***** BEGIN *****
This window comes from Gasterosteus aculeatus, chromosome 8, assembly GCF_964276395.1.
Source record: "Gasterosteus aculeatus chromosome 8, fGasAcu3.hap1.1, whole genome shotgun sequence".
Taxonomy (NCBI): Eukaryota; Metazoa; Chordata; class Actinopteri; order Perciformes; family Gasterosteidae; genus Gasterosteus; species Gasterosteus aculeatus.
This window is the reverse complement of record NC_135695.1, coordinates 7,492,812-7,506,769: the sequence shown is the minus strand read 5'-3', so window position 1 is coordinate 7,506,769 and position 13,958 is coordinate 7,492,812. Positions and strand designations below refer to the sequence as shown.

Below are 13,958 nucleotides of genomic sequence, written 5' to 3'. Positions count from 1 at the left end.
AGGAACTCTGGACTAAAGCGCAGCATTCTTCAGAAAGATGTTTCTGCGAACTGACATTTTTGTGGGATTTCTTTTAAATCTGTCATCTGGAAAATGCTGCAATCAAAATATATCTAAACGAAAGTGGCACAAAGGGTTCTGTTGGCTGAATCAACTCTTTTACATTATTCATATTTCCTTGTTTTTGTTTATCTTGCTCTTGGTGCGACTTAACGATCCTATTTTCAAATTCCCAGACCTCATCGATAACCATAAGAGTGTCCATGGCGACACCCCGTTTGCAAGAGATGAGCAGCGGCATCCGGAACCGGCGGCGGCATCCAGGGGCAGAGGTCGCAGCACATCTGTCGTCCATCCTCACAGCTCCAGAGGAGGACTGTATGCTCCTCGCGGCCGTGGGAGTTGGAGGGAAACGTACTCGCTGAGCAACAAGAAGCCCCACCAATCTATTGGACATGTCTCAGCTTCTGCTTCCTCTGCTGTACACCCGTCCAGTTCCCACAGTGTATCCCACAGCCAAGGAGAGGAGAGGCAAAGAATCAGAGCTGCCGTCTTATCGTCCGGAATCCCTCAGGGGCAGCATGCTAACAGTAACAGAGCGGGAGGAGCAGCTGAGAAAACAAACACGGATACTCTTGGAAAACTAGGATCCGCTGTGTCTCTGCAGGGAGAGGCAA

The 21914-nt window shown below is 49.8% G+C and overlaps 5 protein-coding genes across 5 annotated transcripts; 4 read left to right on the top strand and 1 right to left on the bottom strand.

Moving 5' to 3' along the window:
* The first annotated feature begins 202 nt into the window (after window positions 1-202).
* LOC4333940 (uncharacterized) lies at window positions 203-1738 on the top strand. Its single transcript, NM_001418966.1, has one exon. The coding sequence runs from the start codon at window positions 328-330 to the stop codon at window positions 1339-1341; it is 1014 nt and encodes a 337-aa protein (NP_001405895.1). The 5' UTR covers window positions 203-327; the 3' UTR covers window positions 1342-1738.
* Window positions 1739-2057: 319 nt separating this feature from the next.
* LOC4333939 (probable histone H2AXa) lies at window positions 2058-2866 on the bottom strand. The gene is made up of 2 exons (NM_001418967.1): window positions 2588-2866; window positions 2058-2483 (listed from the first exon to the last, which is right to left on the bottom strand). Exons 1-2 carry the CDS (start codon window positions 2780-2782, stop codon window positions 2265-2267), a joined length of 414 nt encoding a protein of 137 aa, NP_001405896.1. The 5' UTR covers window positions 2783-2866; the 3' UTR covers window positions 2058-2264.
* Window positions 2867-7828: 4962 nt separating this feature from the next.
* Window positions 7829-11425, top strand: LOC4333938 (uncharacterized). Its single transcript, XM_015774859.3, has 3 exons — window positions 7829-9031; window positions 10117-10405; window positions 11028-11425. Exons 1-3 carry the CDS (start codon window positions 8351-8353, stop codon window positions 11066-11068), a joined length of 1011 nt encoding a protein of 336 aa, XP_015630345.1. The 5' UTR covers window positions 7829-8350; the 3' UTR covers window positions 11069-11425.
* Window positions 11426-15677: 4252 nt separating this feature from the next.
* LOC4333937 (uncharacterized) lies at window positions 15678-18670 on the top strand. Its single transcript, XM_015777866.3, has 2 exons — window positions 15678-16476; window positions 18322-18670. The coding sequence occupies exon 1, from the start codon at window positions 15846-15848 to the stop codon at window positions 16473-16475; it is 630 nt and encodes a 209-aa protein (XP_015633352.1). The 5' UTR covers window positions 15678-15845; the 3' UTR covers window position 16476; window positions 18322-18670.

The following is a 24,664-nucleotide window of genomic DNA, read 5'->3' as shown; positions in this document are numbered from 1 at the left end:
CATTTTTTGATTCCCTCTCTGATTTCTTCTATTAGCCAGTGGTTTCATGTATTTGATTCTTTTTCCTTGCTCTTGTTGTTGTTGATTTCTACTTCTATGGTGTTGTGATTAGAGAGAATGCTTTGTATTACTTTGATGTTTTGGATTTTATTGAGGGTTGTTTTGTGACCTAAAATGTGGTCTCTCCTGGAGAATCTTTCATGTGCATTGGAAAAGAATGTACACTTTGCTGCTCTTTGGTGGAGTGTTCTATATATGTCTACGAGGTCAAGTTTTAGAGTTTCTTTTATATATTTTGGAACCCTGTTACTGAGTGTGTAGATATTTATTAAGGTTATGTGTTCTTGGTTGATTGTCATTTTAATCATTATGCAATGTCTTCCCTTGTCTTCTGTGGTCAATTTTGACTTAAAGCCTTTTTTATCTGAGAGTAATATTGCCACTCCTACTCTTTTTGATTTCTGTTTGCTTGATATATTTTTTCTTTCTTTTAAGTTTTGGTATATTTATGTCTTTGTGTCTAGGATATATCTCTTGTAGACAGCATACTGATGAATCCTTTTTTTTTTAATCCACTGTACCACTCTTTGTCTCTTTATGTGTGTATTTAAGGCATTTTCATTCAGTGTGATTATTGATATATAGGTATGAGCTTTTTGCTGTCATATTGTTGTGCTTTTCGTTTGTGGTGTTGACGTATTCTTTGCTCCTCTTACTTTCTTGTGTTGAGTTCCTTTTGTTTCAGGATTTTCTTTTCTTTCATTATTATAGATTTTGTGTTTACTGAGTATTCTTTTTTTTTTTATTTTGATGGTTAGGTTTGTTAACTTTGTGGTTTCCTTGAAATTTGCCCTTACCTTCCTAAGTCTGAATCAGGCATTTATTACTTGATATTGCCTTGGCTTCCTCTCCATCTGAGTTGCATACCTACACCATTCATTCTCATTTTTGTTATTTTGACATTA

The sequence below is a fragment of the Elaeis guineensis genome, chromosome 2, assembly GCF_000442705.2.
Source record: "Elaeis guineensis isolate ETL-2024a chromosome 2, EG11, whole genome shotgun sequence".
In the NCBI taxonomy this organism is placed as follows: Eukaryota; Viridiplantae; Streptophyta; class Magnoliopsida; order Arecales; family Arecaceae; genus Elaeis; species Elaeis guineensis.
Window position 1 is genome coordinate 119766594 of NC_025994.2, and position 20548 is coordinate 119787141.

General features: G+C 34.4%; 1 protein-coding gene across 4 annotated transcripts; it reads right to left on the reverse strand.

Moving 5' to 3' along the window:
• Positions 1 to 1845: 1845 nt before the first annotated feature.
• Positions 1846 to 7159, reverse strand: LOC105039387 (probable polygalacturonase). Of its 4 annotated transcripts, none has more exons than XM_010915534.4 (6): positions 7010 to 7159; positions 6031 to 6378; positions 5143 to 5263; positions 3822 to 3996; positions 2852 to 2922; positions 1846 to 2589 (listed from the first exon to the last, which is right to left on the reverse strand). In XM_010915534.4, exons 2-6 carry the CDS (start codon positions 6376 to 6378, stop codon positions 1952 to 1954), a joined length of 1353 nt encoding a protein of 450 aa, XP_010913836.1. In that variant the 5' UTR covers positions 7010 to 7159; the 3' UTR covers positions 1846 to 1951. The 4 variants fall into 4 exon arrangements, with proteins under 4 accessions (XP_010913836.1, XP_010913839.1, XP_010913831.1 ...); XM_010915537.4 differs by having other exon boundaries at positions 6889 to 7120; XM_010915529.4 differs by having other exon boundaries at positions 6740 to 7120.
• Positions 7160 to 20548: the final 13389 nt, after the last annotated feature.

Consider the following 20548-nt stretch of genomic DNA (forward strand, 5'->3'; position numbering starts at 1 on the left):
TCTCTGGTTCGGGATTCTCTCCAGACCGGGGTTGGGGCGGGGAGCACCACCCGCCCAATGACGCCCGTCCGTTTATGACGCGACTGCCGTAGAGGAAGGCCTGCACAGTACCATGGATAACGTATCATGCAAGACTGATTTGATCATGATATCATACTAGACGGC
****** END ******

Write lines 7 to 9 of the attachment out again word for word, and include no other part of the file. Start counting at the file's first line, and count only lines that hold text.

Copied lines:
The 21914-nt window shown below is 49.8% G+C and overlaps 5 protein-coding genes across 5 annotated transcripts; 4 read left to right on the top strand and 1 right to left on the bottom strand.

Moving 5' to 3' along the window:
* The first annotated feature begins 202 nt into the window (after window positions 1-202).